J Dilla’s last release, the almost-posthumous Donuts on Stones Throw, was an explosion of creative talent, an outpouring of ideas packed as many as could fit onto a 45-minute disc. The beats changed almost as quickly as they established themselves, varying almost impossibly in style and tone, a sequence of grooves and variations and samples chopped in points almost beyond belief. Most of the largely instrumental album’s vocals were mere fragments, slices of breath and exhalation and noise ripped senselessly, divorced entirely from their respective contexts, shuddering like ghosts through the sounds of the tracks. It was the master’s tour de force, his last creative burst: imagine what he could have accomplished with just a little bit more time.
J Dilla smiles on the cover of Donuts, his face tilted down and blurred in a distinct demarcation between the artist and the man—a reminder that however well any one of us may think we grow to know a soul through its musical output, the main bulk of that soul’s humanity will escape us. The title works similarly—why Donuts, the question went? As the official line answered, because James Yancey, the man behind the boards, liked them.
With The Shining, J Dilla’s first true posthumous release, the enshrining of J Dilla the artist has begun. One could argue that it began months back, with the endless streams of mourners typing their grief onto message boards immediately following Yancey’s passing, with the memorial concerts and the tributes and the news articles. But with The Shining, only about 75% complete at the time of Dilla’s death, this legend-building is given physical form. Dilla looms over the city on the jewel case cover, his clothes fresh, his face unreadable and flocks of doves flying behind him. The cardboard sleeve features a designer-style pattern featuring a child’s silhouette in a portrait frame, an MPC, and the initials JD. “On August 22nd, 2006,” states the press release, “J Dilla’s The Shining will serve as a testament to the fact that legends never die.”
While Donuts was Dilla’s grand instrumental showcase, putting the man front and center while he pulled out the tricks that he had, The Shining puts J Dilla back in his usual role, crafting aural landscapes to back a range of vocalists from singers like D’Angelo and Dwele to MCs like Common, Black Thought, and even himself. With only 12 beats spread over the same running time as Donuts‘s 32, the format forces Dilla to be subtler, every bit as tight and well-crafted but farther from the spotlight. Busta Rhymes introduces Dilla like a hype man on the intro with terse shouts and a simple, repeated vocal hook—“You don’t want no problems, nigga / You try’na test the fuckin’ godfather Dilla”—and Dilla handles the rapping on the album closer “Won’t Do”, but apart from that, some rapping on a middle track, and brief instrumental interludes, for the rest of the album Dilla mostly lets his colleagues take center stage while he illuminates their words with his signature sound.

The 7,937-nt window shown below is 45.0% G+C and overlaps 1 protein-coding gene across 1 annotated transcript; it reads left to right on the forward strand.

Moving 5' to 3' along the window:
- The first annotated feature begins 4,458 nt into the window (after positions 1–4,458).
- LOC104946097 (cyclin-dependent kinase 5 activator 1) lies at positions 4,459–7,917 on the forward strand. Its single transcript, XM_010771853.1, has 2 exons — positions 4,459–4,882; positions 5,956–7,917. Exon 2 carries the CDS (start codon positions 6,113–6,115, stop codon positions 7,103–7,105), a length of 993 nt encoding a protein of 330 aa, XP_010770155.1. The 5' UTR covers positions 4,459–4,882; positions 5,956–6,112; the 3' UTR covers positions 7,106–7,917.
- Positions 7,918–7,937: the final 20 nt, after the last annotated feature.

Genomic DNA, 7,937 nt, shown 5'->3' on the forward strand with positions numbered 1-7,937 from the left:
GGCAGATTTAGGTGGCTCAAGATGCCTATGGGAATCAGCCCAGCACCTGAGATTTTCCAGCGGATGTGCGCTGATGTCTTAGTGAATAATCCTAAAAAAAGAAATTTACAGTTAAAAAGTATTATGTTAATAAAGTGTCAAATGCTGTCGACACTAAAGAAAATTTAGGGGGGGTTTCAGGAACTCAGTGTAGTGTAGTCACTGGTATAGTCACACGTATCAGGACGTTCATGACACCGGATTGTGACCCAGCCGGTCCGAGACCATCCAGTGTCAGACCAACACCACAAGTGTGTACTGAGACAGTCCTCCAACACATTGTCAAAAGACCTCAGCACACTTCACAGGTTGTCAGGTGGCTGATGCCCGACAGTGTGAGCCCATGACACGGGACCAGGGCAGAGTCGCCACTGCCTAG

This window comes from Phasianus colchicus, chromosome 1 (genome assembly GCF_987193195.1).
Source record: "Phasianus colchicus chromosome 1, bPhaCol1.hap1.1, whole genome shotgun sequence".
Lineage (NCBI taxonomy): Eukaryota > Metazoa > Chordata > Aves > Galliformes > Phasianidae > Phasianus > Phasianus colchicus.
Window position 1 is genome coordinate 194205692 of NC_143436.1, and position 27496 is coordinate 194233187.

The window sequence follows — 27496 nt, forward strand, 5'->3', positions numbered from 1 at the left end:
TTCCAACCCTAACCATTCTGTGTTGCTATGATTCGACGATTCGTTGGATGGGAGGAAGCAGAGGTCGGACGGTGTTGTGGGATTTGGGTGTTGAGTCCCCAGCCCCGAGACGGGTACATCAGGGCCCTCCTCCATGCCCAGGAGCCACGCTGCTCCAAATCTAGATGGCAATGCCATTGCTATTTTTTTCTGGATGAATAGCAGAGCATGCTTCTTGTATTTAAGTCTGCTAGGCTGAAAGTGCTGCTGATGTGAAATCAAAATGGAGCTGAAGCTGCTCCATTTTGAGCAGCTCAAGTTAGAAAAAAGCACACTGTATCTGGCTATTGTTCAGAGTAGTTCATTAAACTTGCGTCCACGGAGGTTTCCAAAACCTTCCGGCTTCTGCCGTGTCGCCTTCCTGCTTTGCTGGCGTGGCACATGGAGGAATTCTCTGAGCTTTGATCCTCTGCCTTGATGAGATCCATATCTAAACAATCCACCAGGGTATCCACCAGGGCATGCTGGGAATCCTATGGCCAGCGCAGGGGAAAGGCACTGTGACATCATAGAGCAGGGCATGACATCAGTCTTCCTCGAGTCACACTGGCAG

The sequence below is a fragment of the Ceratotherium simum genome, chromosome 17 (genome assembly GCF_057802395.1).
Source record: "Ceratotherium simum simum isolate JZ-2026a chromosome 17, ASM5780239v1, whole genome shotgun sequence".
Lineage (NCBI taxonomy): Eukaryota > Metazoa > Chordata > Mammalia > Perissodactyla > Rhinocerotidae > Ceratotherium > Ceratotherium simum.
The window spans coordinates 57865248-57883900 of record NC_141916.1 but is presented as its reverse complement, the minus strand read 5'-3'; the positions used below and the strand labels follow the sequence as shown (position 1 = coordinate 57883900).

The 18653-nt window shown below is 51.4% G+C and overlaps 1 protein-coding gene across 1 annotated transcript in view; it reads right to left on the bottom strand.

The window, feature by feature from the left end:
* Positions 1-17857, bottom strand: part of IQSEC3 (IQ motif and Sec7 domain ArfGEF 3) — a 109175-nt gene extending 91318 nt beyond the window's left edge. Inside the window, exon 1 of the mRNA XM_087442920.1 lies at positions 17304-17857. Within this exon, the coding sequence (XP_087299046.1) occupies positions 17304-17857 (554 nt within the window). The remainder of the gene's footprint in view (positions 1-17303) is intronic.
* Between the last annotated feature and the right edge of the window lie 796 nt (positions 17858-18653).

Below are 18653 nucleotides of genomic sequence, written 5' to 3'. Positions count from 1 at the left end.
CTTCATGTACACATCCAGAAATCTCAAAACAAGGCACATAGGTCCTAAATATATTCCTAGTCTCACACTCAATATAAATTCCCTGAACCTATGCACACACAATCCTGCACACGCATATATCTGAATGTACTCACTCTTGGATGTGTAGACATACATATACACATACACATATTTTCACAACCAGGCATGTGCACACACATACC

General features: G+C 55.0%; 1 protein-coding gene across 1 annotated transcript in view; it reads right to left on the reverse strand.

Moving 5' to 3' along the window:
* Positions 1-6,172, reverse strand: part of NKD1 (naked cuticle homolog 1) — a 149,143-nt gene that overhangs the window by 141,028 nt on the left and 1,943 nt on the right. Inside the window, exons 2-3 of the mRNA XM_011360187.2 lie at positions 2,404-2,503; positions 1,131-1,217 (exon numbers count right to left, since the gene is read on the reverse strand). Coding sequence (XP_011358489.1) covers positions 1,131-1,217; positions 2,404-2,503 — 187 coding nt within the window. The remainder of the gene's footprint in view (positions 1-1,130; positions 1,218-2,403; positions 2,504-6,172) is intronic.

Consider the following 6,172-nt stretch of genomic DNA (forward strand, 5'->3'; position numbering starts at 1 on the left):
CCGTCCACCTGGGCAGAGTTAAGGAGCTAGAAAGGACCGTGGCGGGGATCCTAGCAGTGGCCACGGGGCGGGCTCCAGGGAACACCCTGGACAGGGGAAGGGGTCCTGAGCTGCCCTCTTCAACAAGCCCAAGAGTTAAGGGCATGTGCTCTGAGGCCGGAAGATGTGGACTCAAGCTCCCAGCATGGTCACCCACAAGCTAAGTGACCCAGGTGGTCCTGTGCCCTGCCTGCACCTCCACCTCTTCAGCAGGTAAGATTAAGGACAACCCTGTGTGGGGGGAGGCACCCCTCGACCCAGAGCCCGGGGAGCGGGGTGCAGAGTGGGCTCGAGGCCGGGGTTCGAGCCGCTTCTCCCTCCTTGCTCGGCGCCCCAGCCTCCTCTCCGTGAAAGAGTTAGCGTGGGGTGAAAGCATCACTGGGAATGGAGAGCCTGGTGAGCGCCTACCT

On many tracks here, that approach works. “E=MC2” features Common in top form, absolutely tearing into a mellow, distinctive track with an eerily echoing, disembodied-sounding Dilla on the chorus. “Love”, his track with Pharoahe Monch, is likewise a standout. Monch rocks it well—“It’s soul music, solely for your soul music… It’s cheese grits and fillet-of-sole music”—but the beat from Dilla is gorgeous, a silky soul groove with warm vocal samples bleeding through. “So Far So Good” features similarly solid vocals from D’Angelo and Common, but while the beat is entirely unique and almost unbelievably beautiful, it’s a straight lift from Donuts’s second-to-last track, “Bye.” “Jungle Love” (with MED and Guilty Simpson) and “Love Movin’” (with the ever-impressive Black Thought) take Dilla’s sound in different directions, the former featuring heavy, banging percussion and higher-pitched clinking and rattling, the latter a chorus of clattering and a quiet background lilt.
The problem, then, is that while the whole CD is incredibly solid and expertly crafted, it’s for the most part unremarkable. Dilla doesn’t miss a step, but neither does he really impress or wow: there are none of the eye-opening, astonishing musical moments from Donuts to be found here. It would be easy to blame this on the undeniable general mood of the album—contemplative, calm, melancholy—or the format, which puts less of the focus on Dilla’s wide-ranging instrumentals and more on the vocalists. But were a newcomer’s name on the album cover, it’s doubtful that the album would get as much love—it just fails to go beyond and it feels far less like an instant classic. J Dilla raps the final track, a shimmering, almost gently mournful slide with his competent but unmemorable rhymes on top.
Yancey is dead. J Dilla is not. Legends never die. More releases from Dilla are forthcoming, his estate has told papers. J Dilla’s still here if we close our eyes and we listen.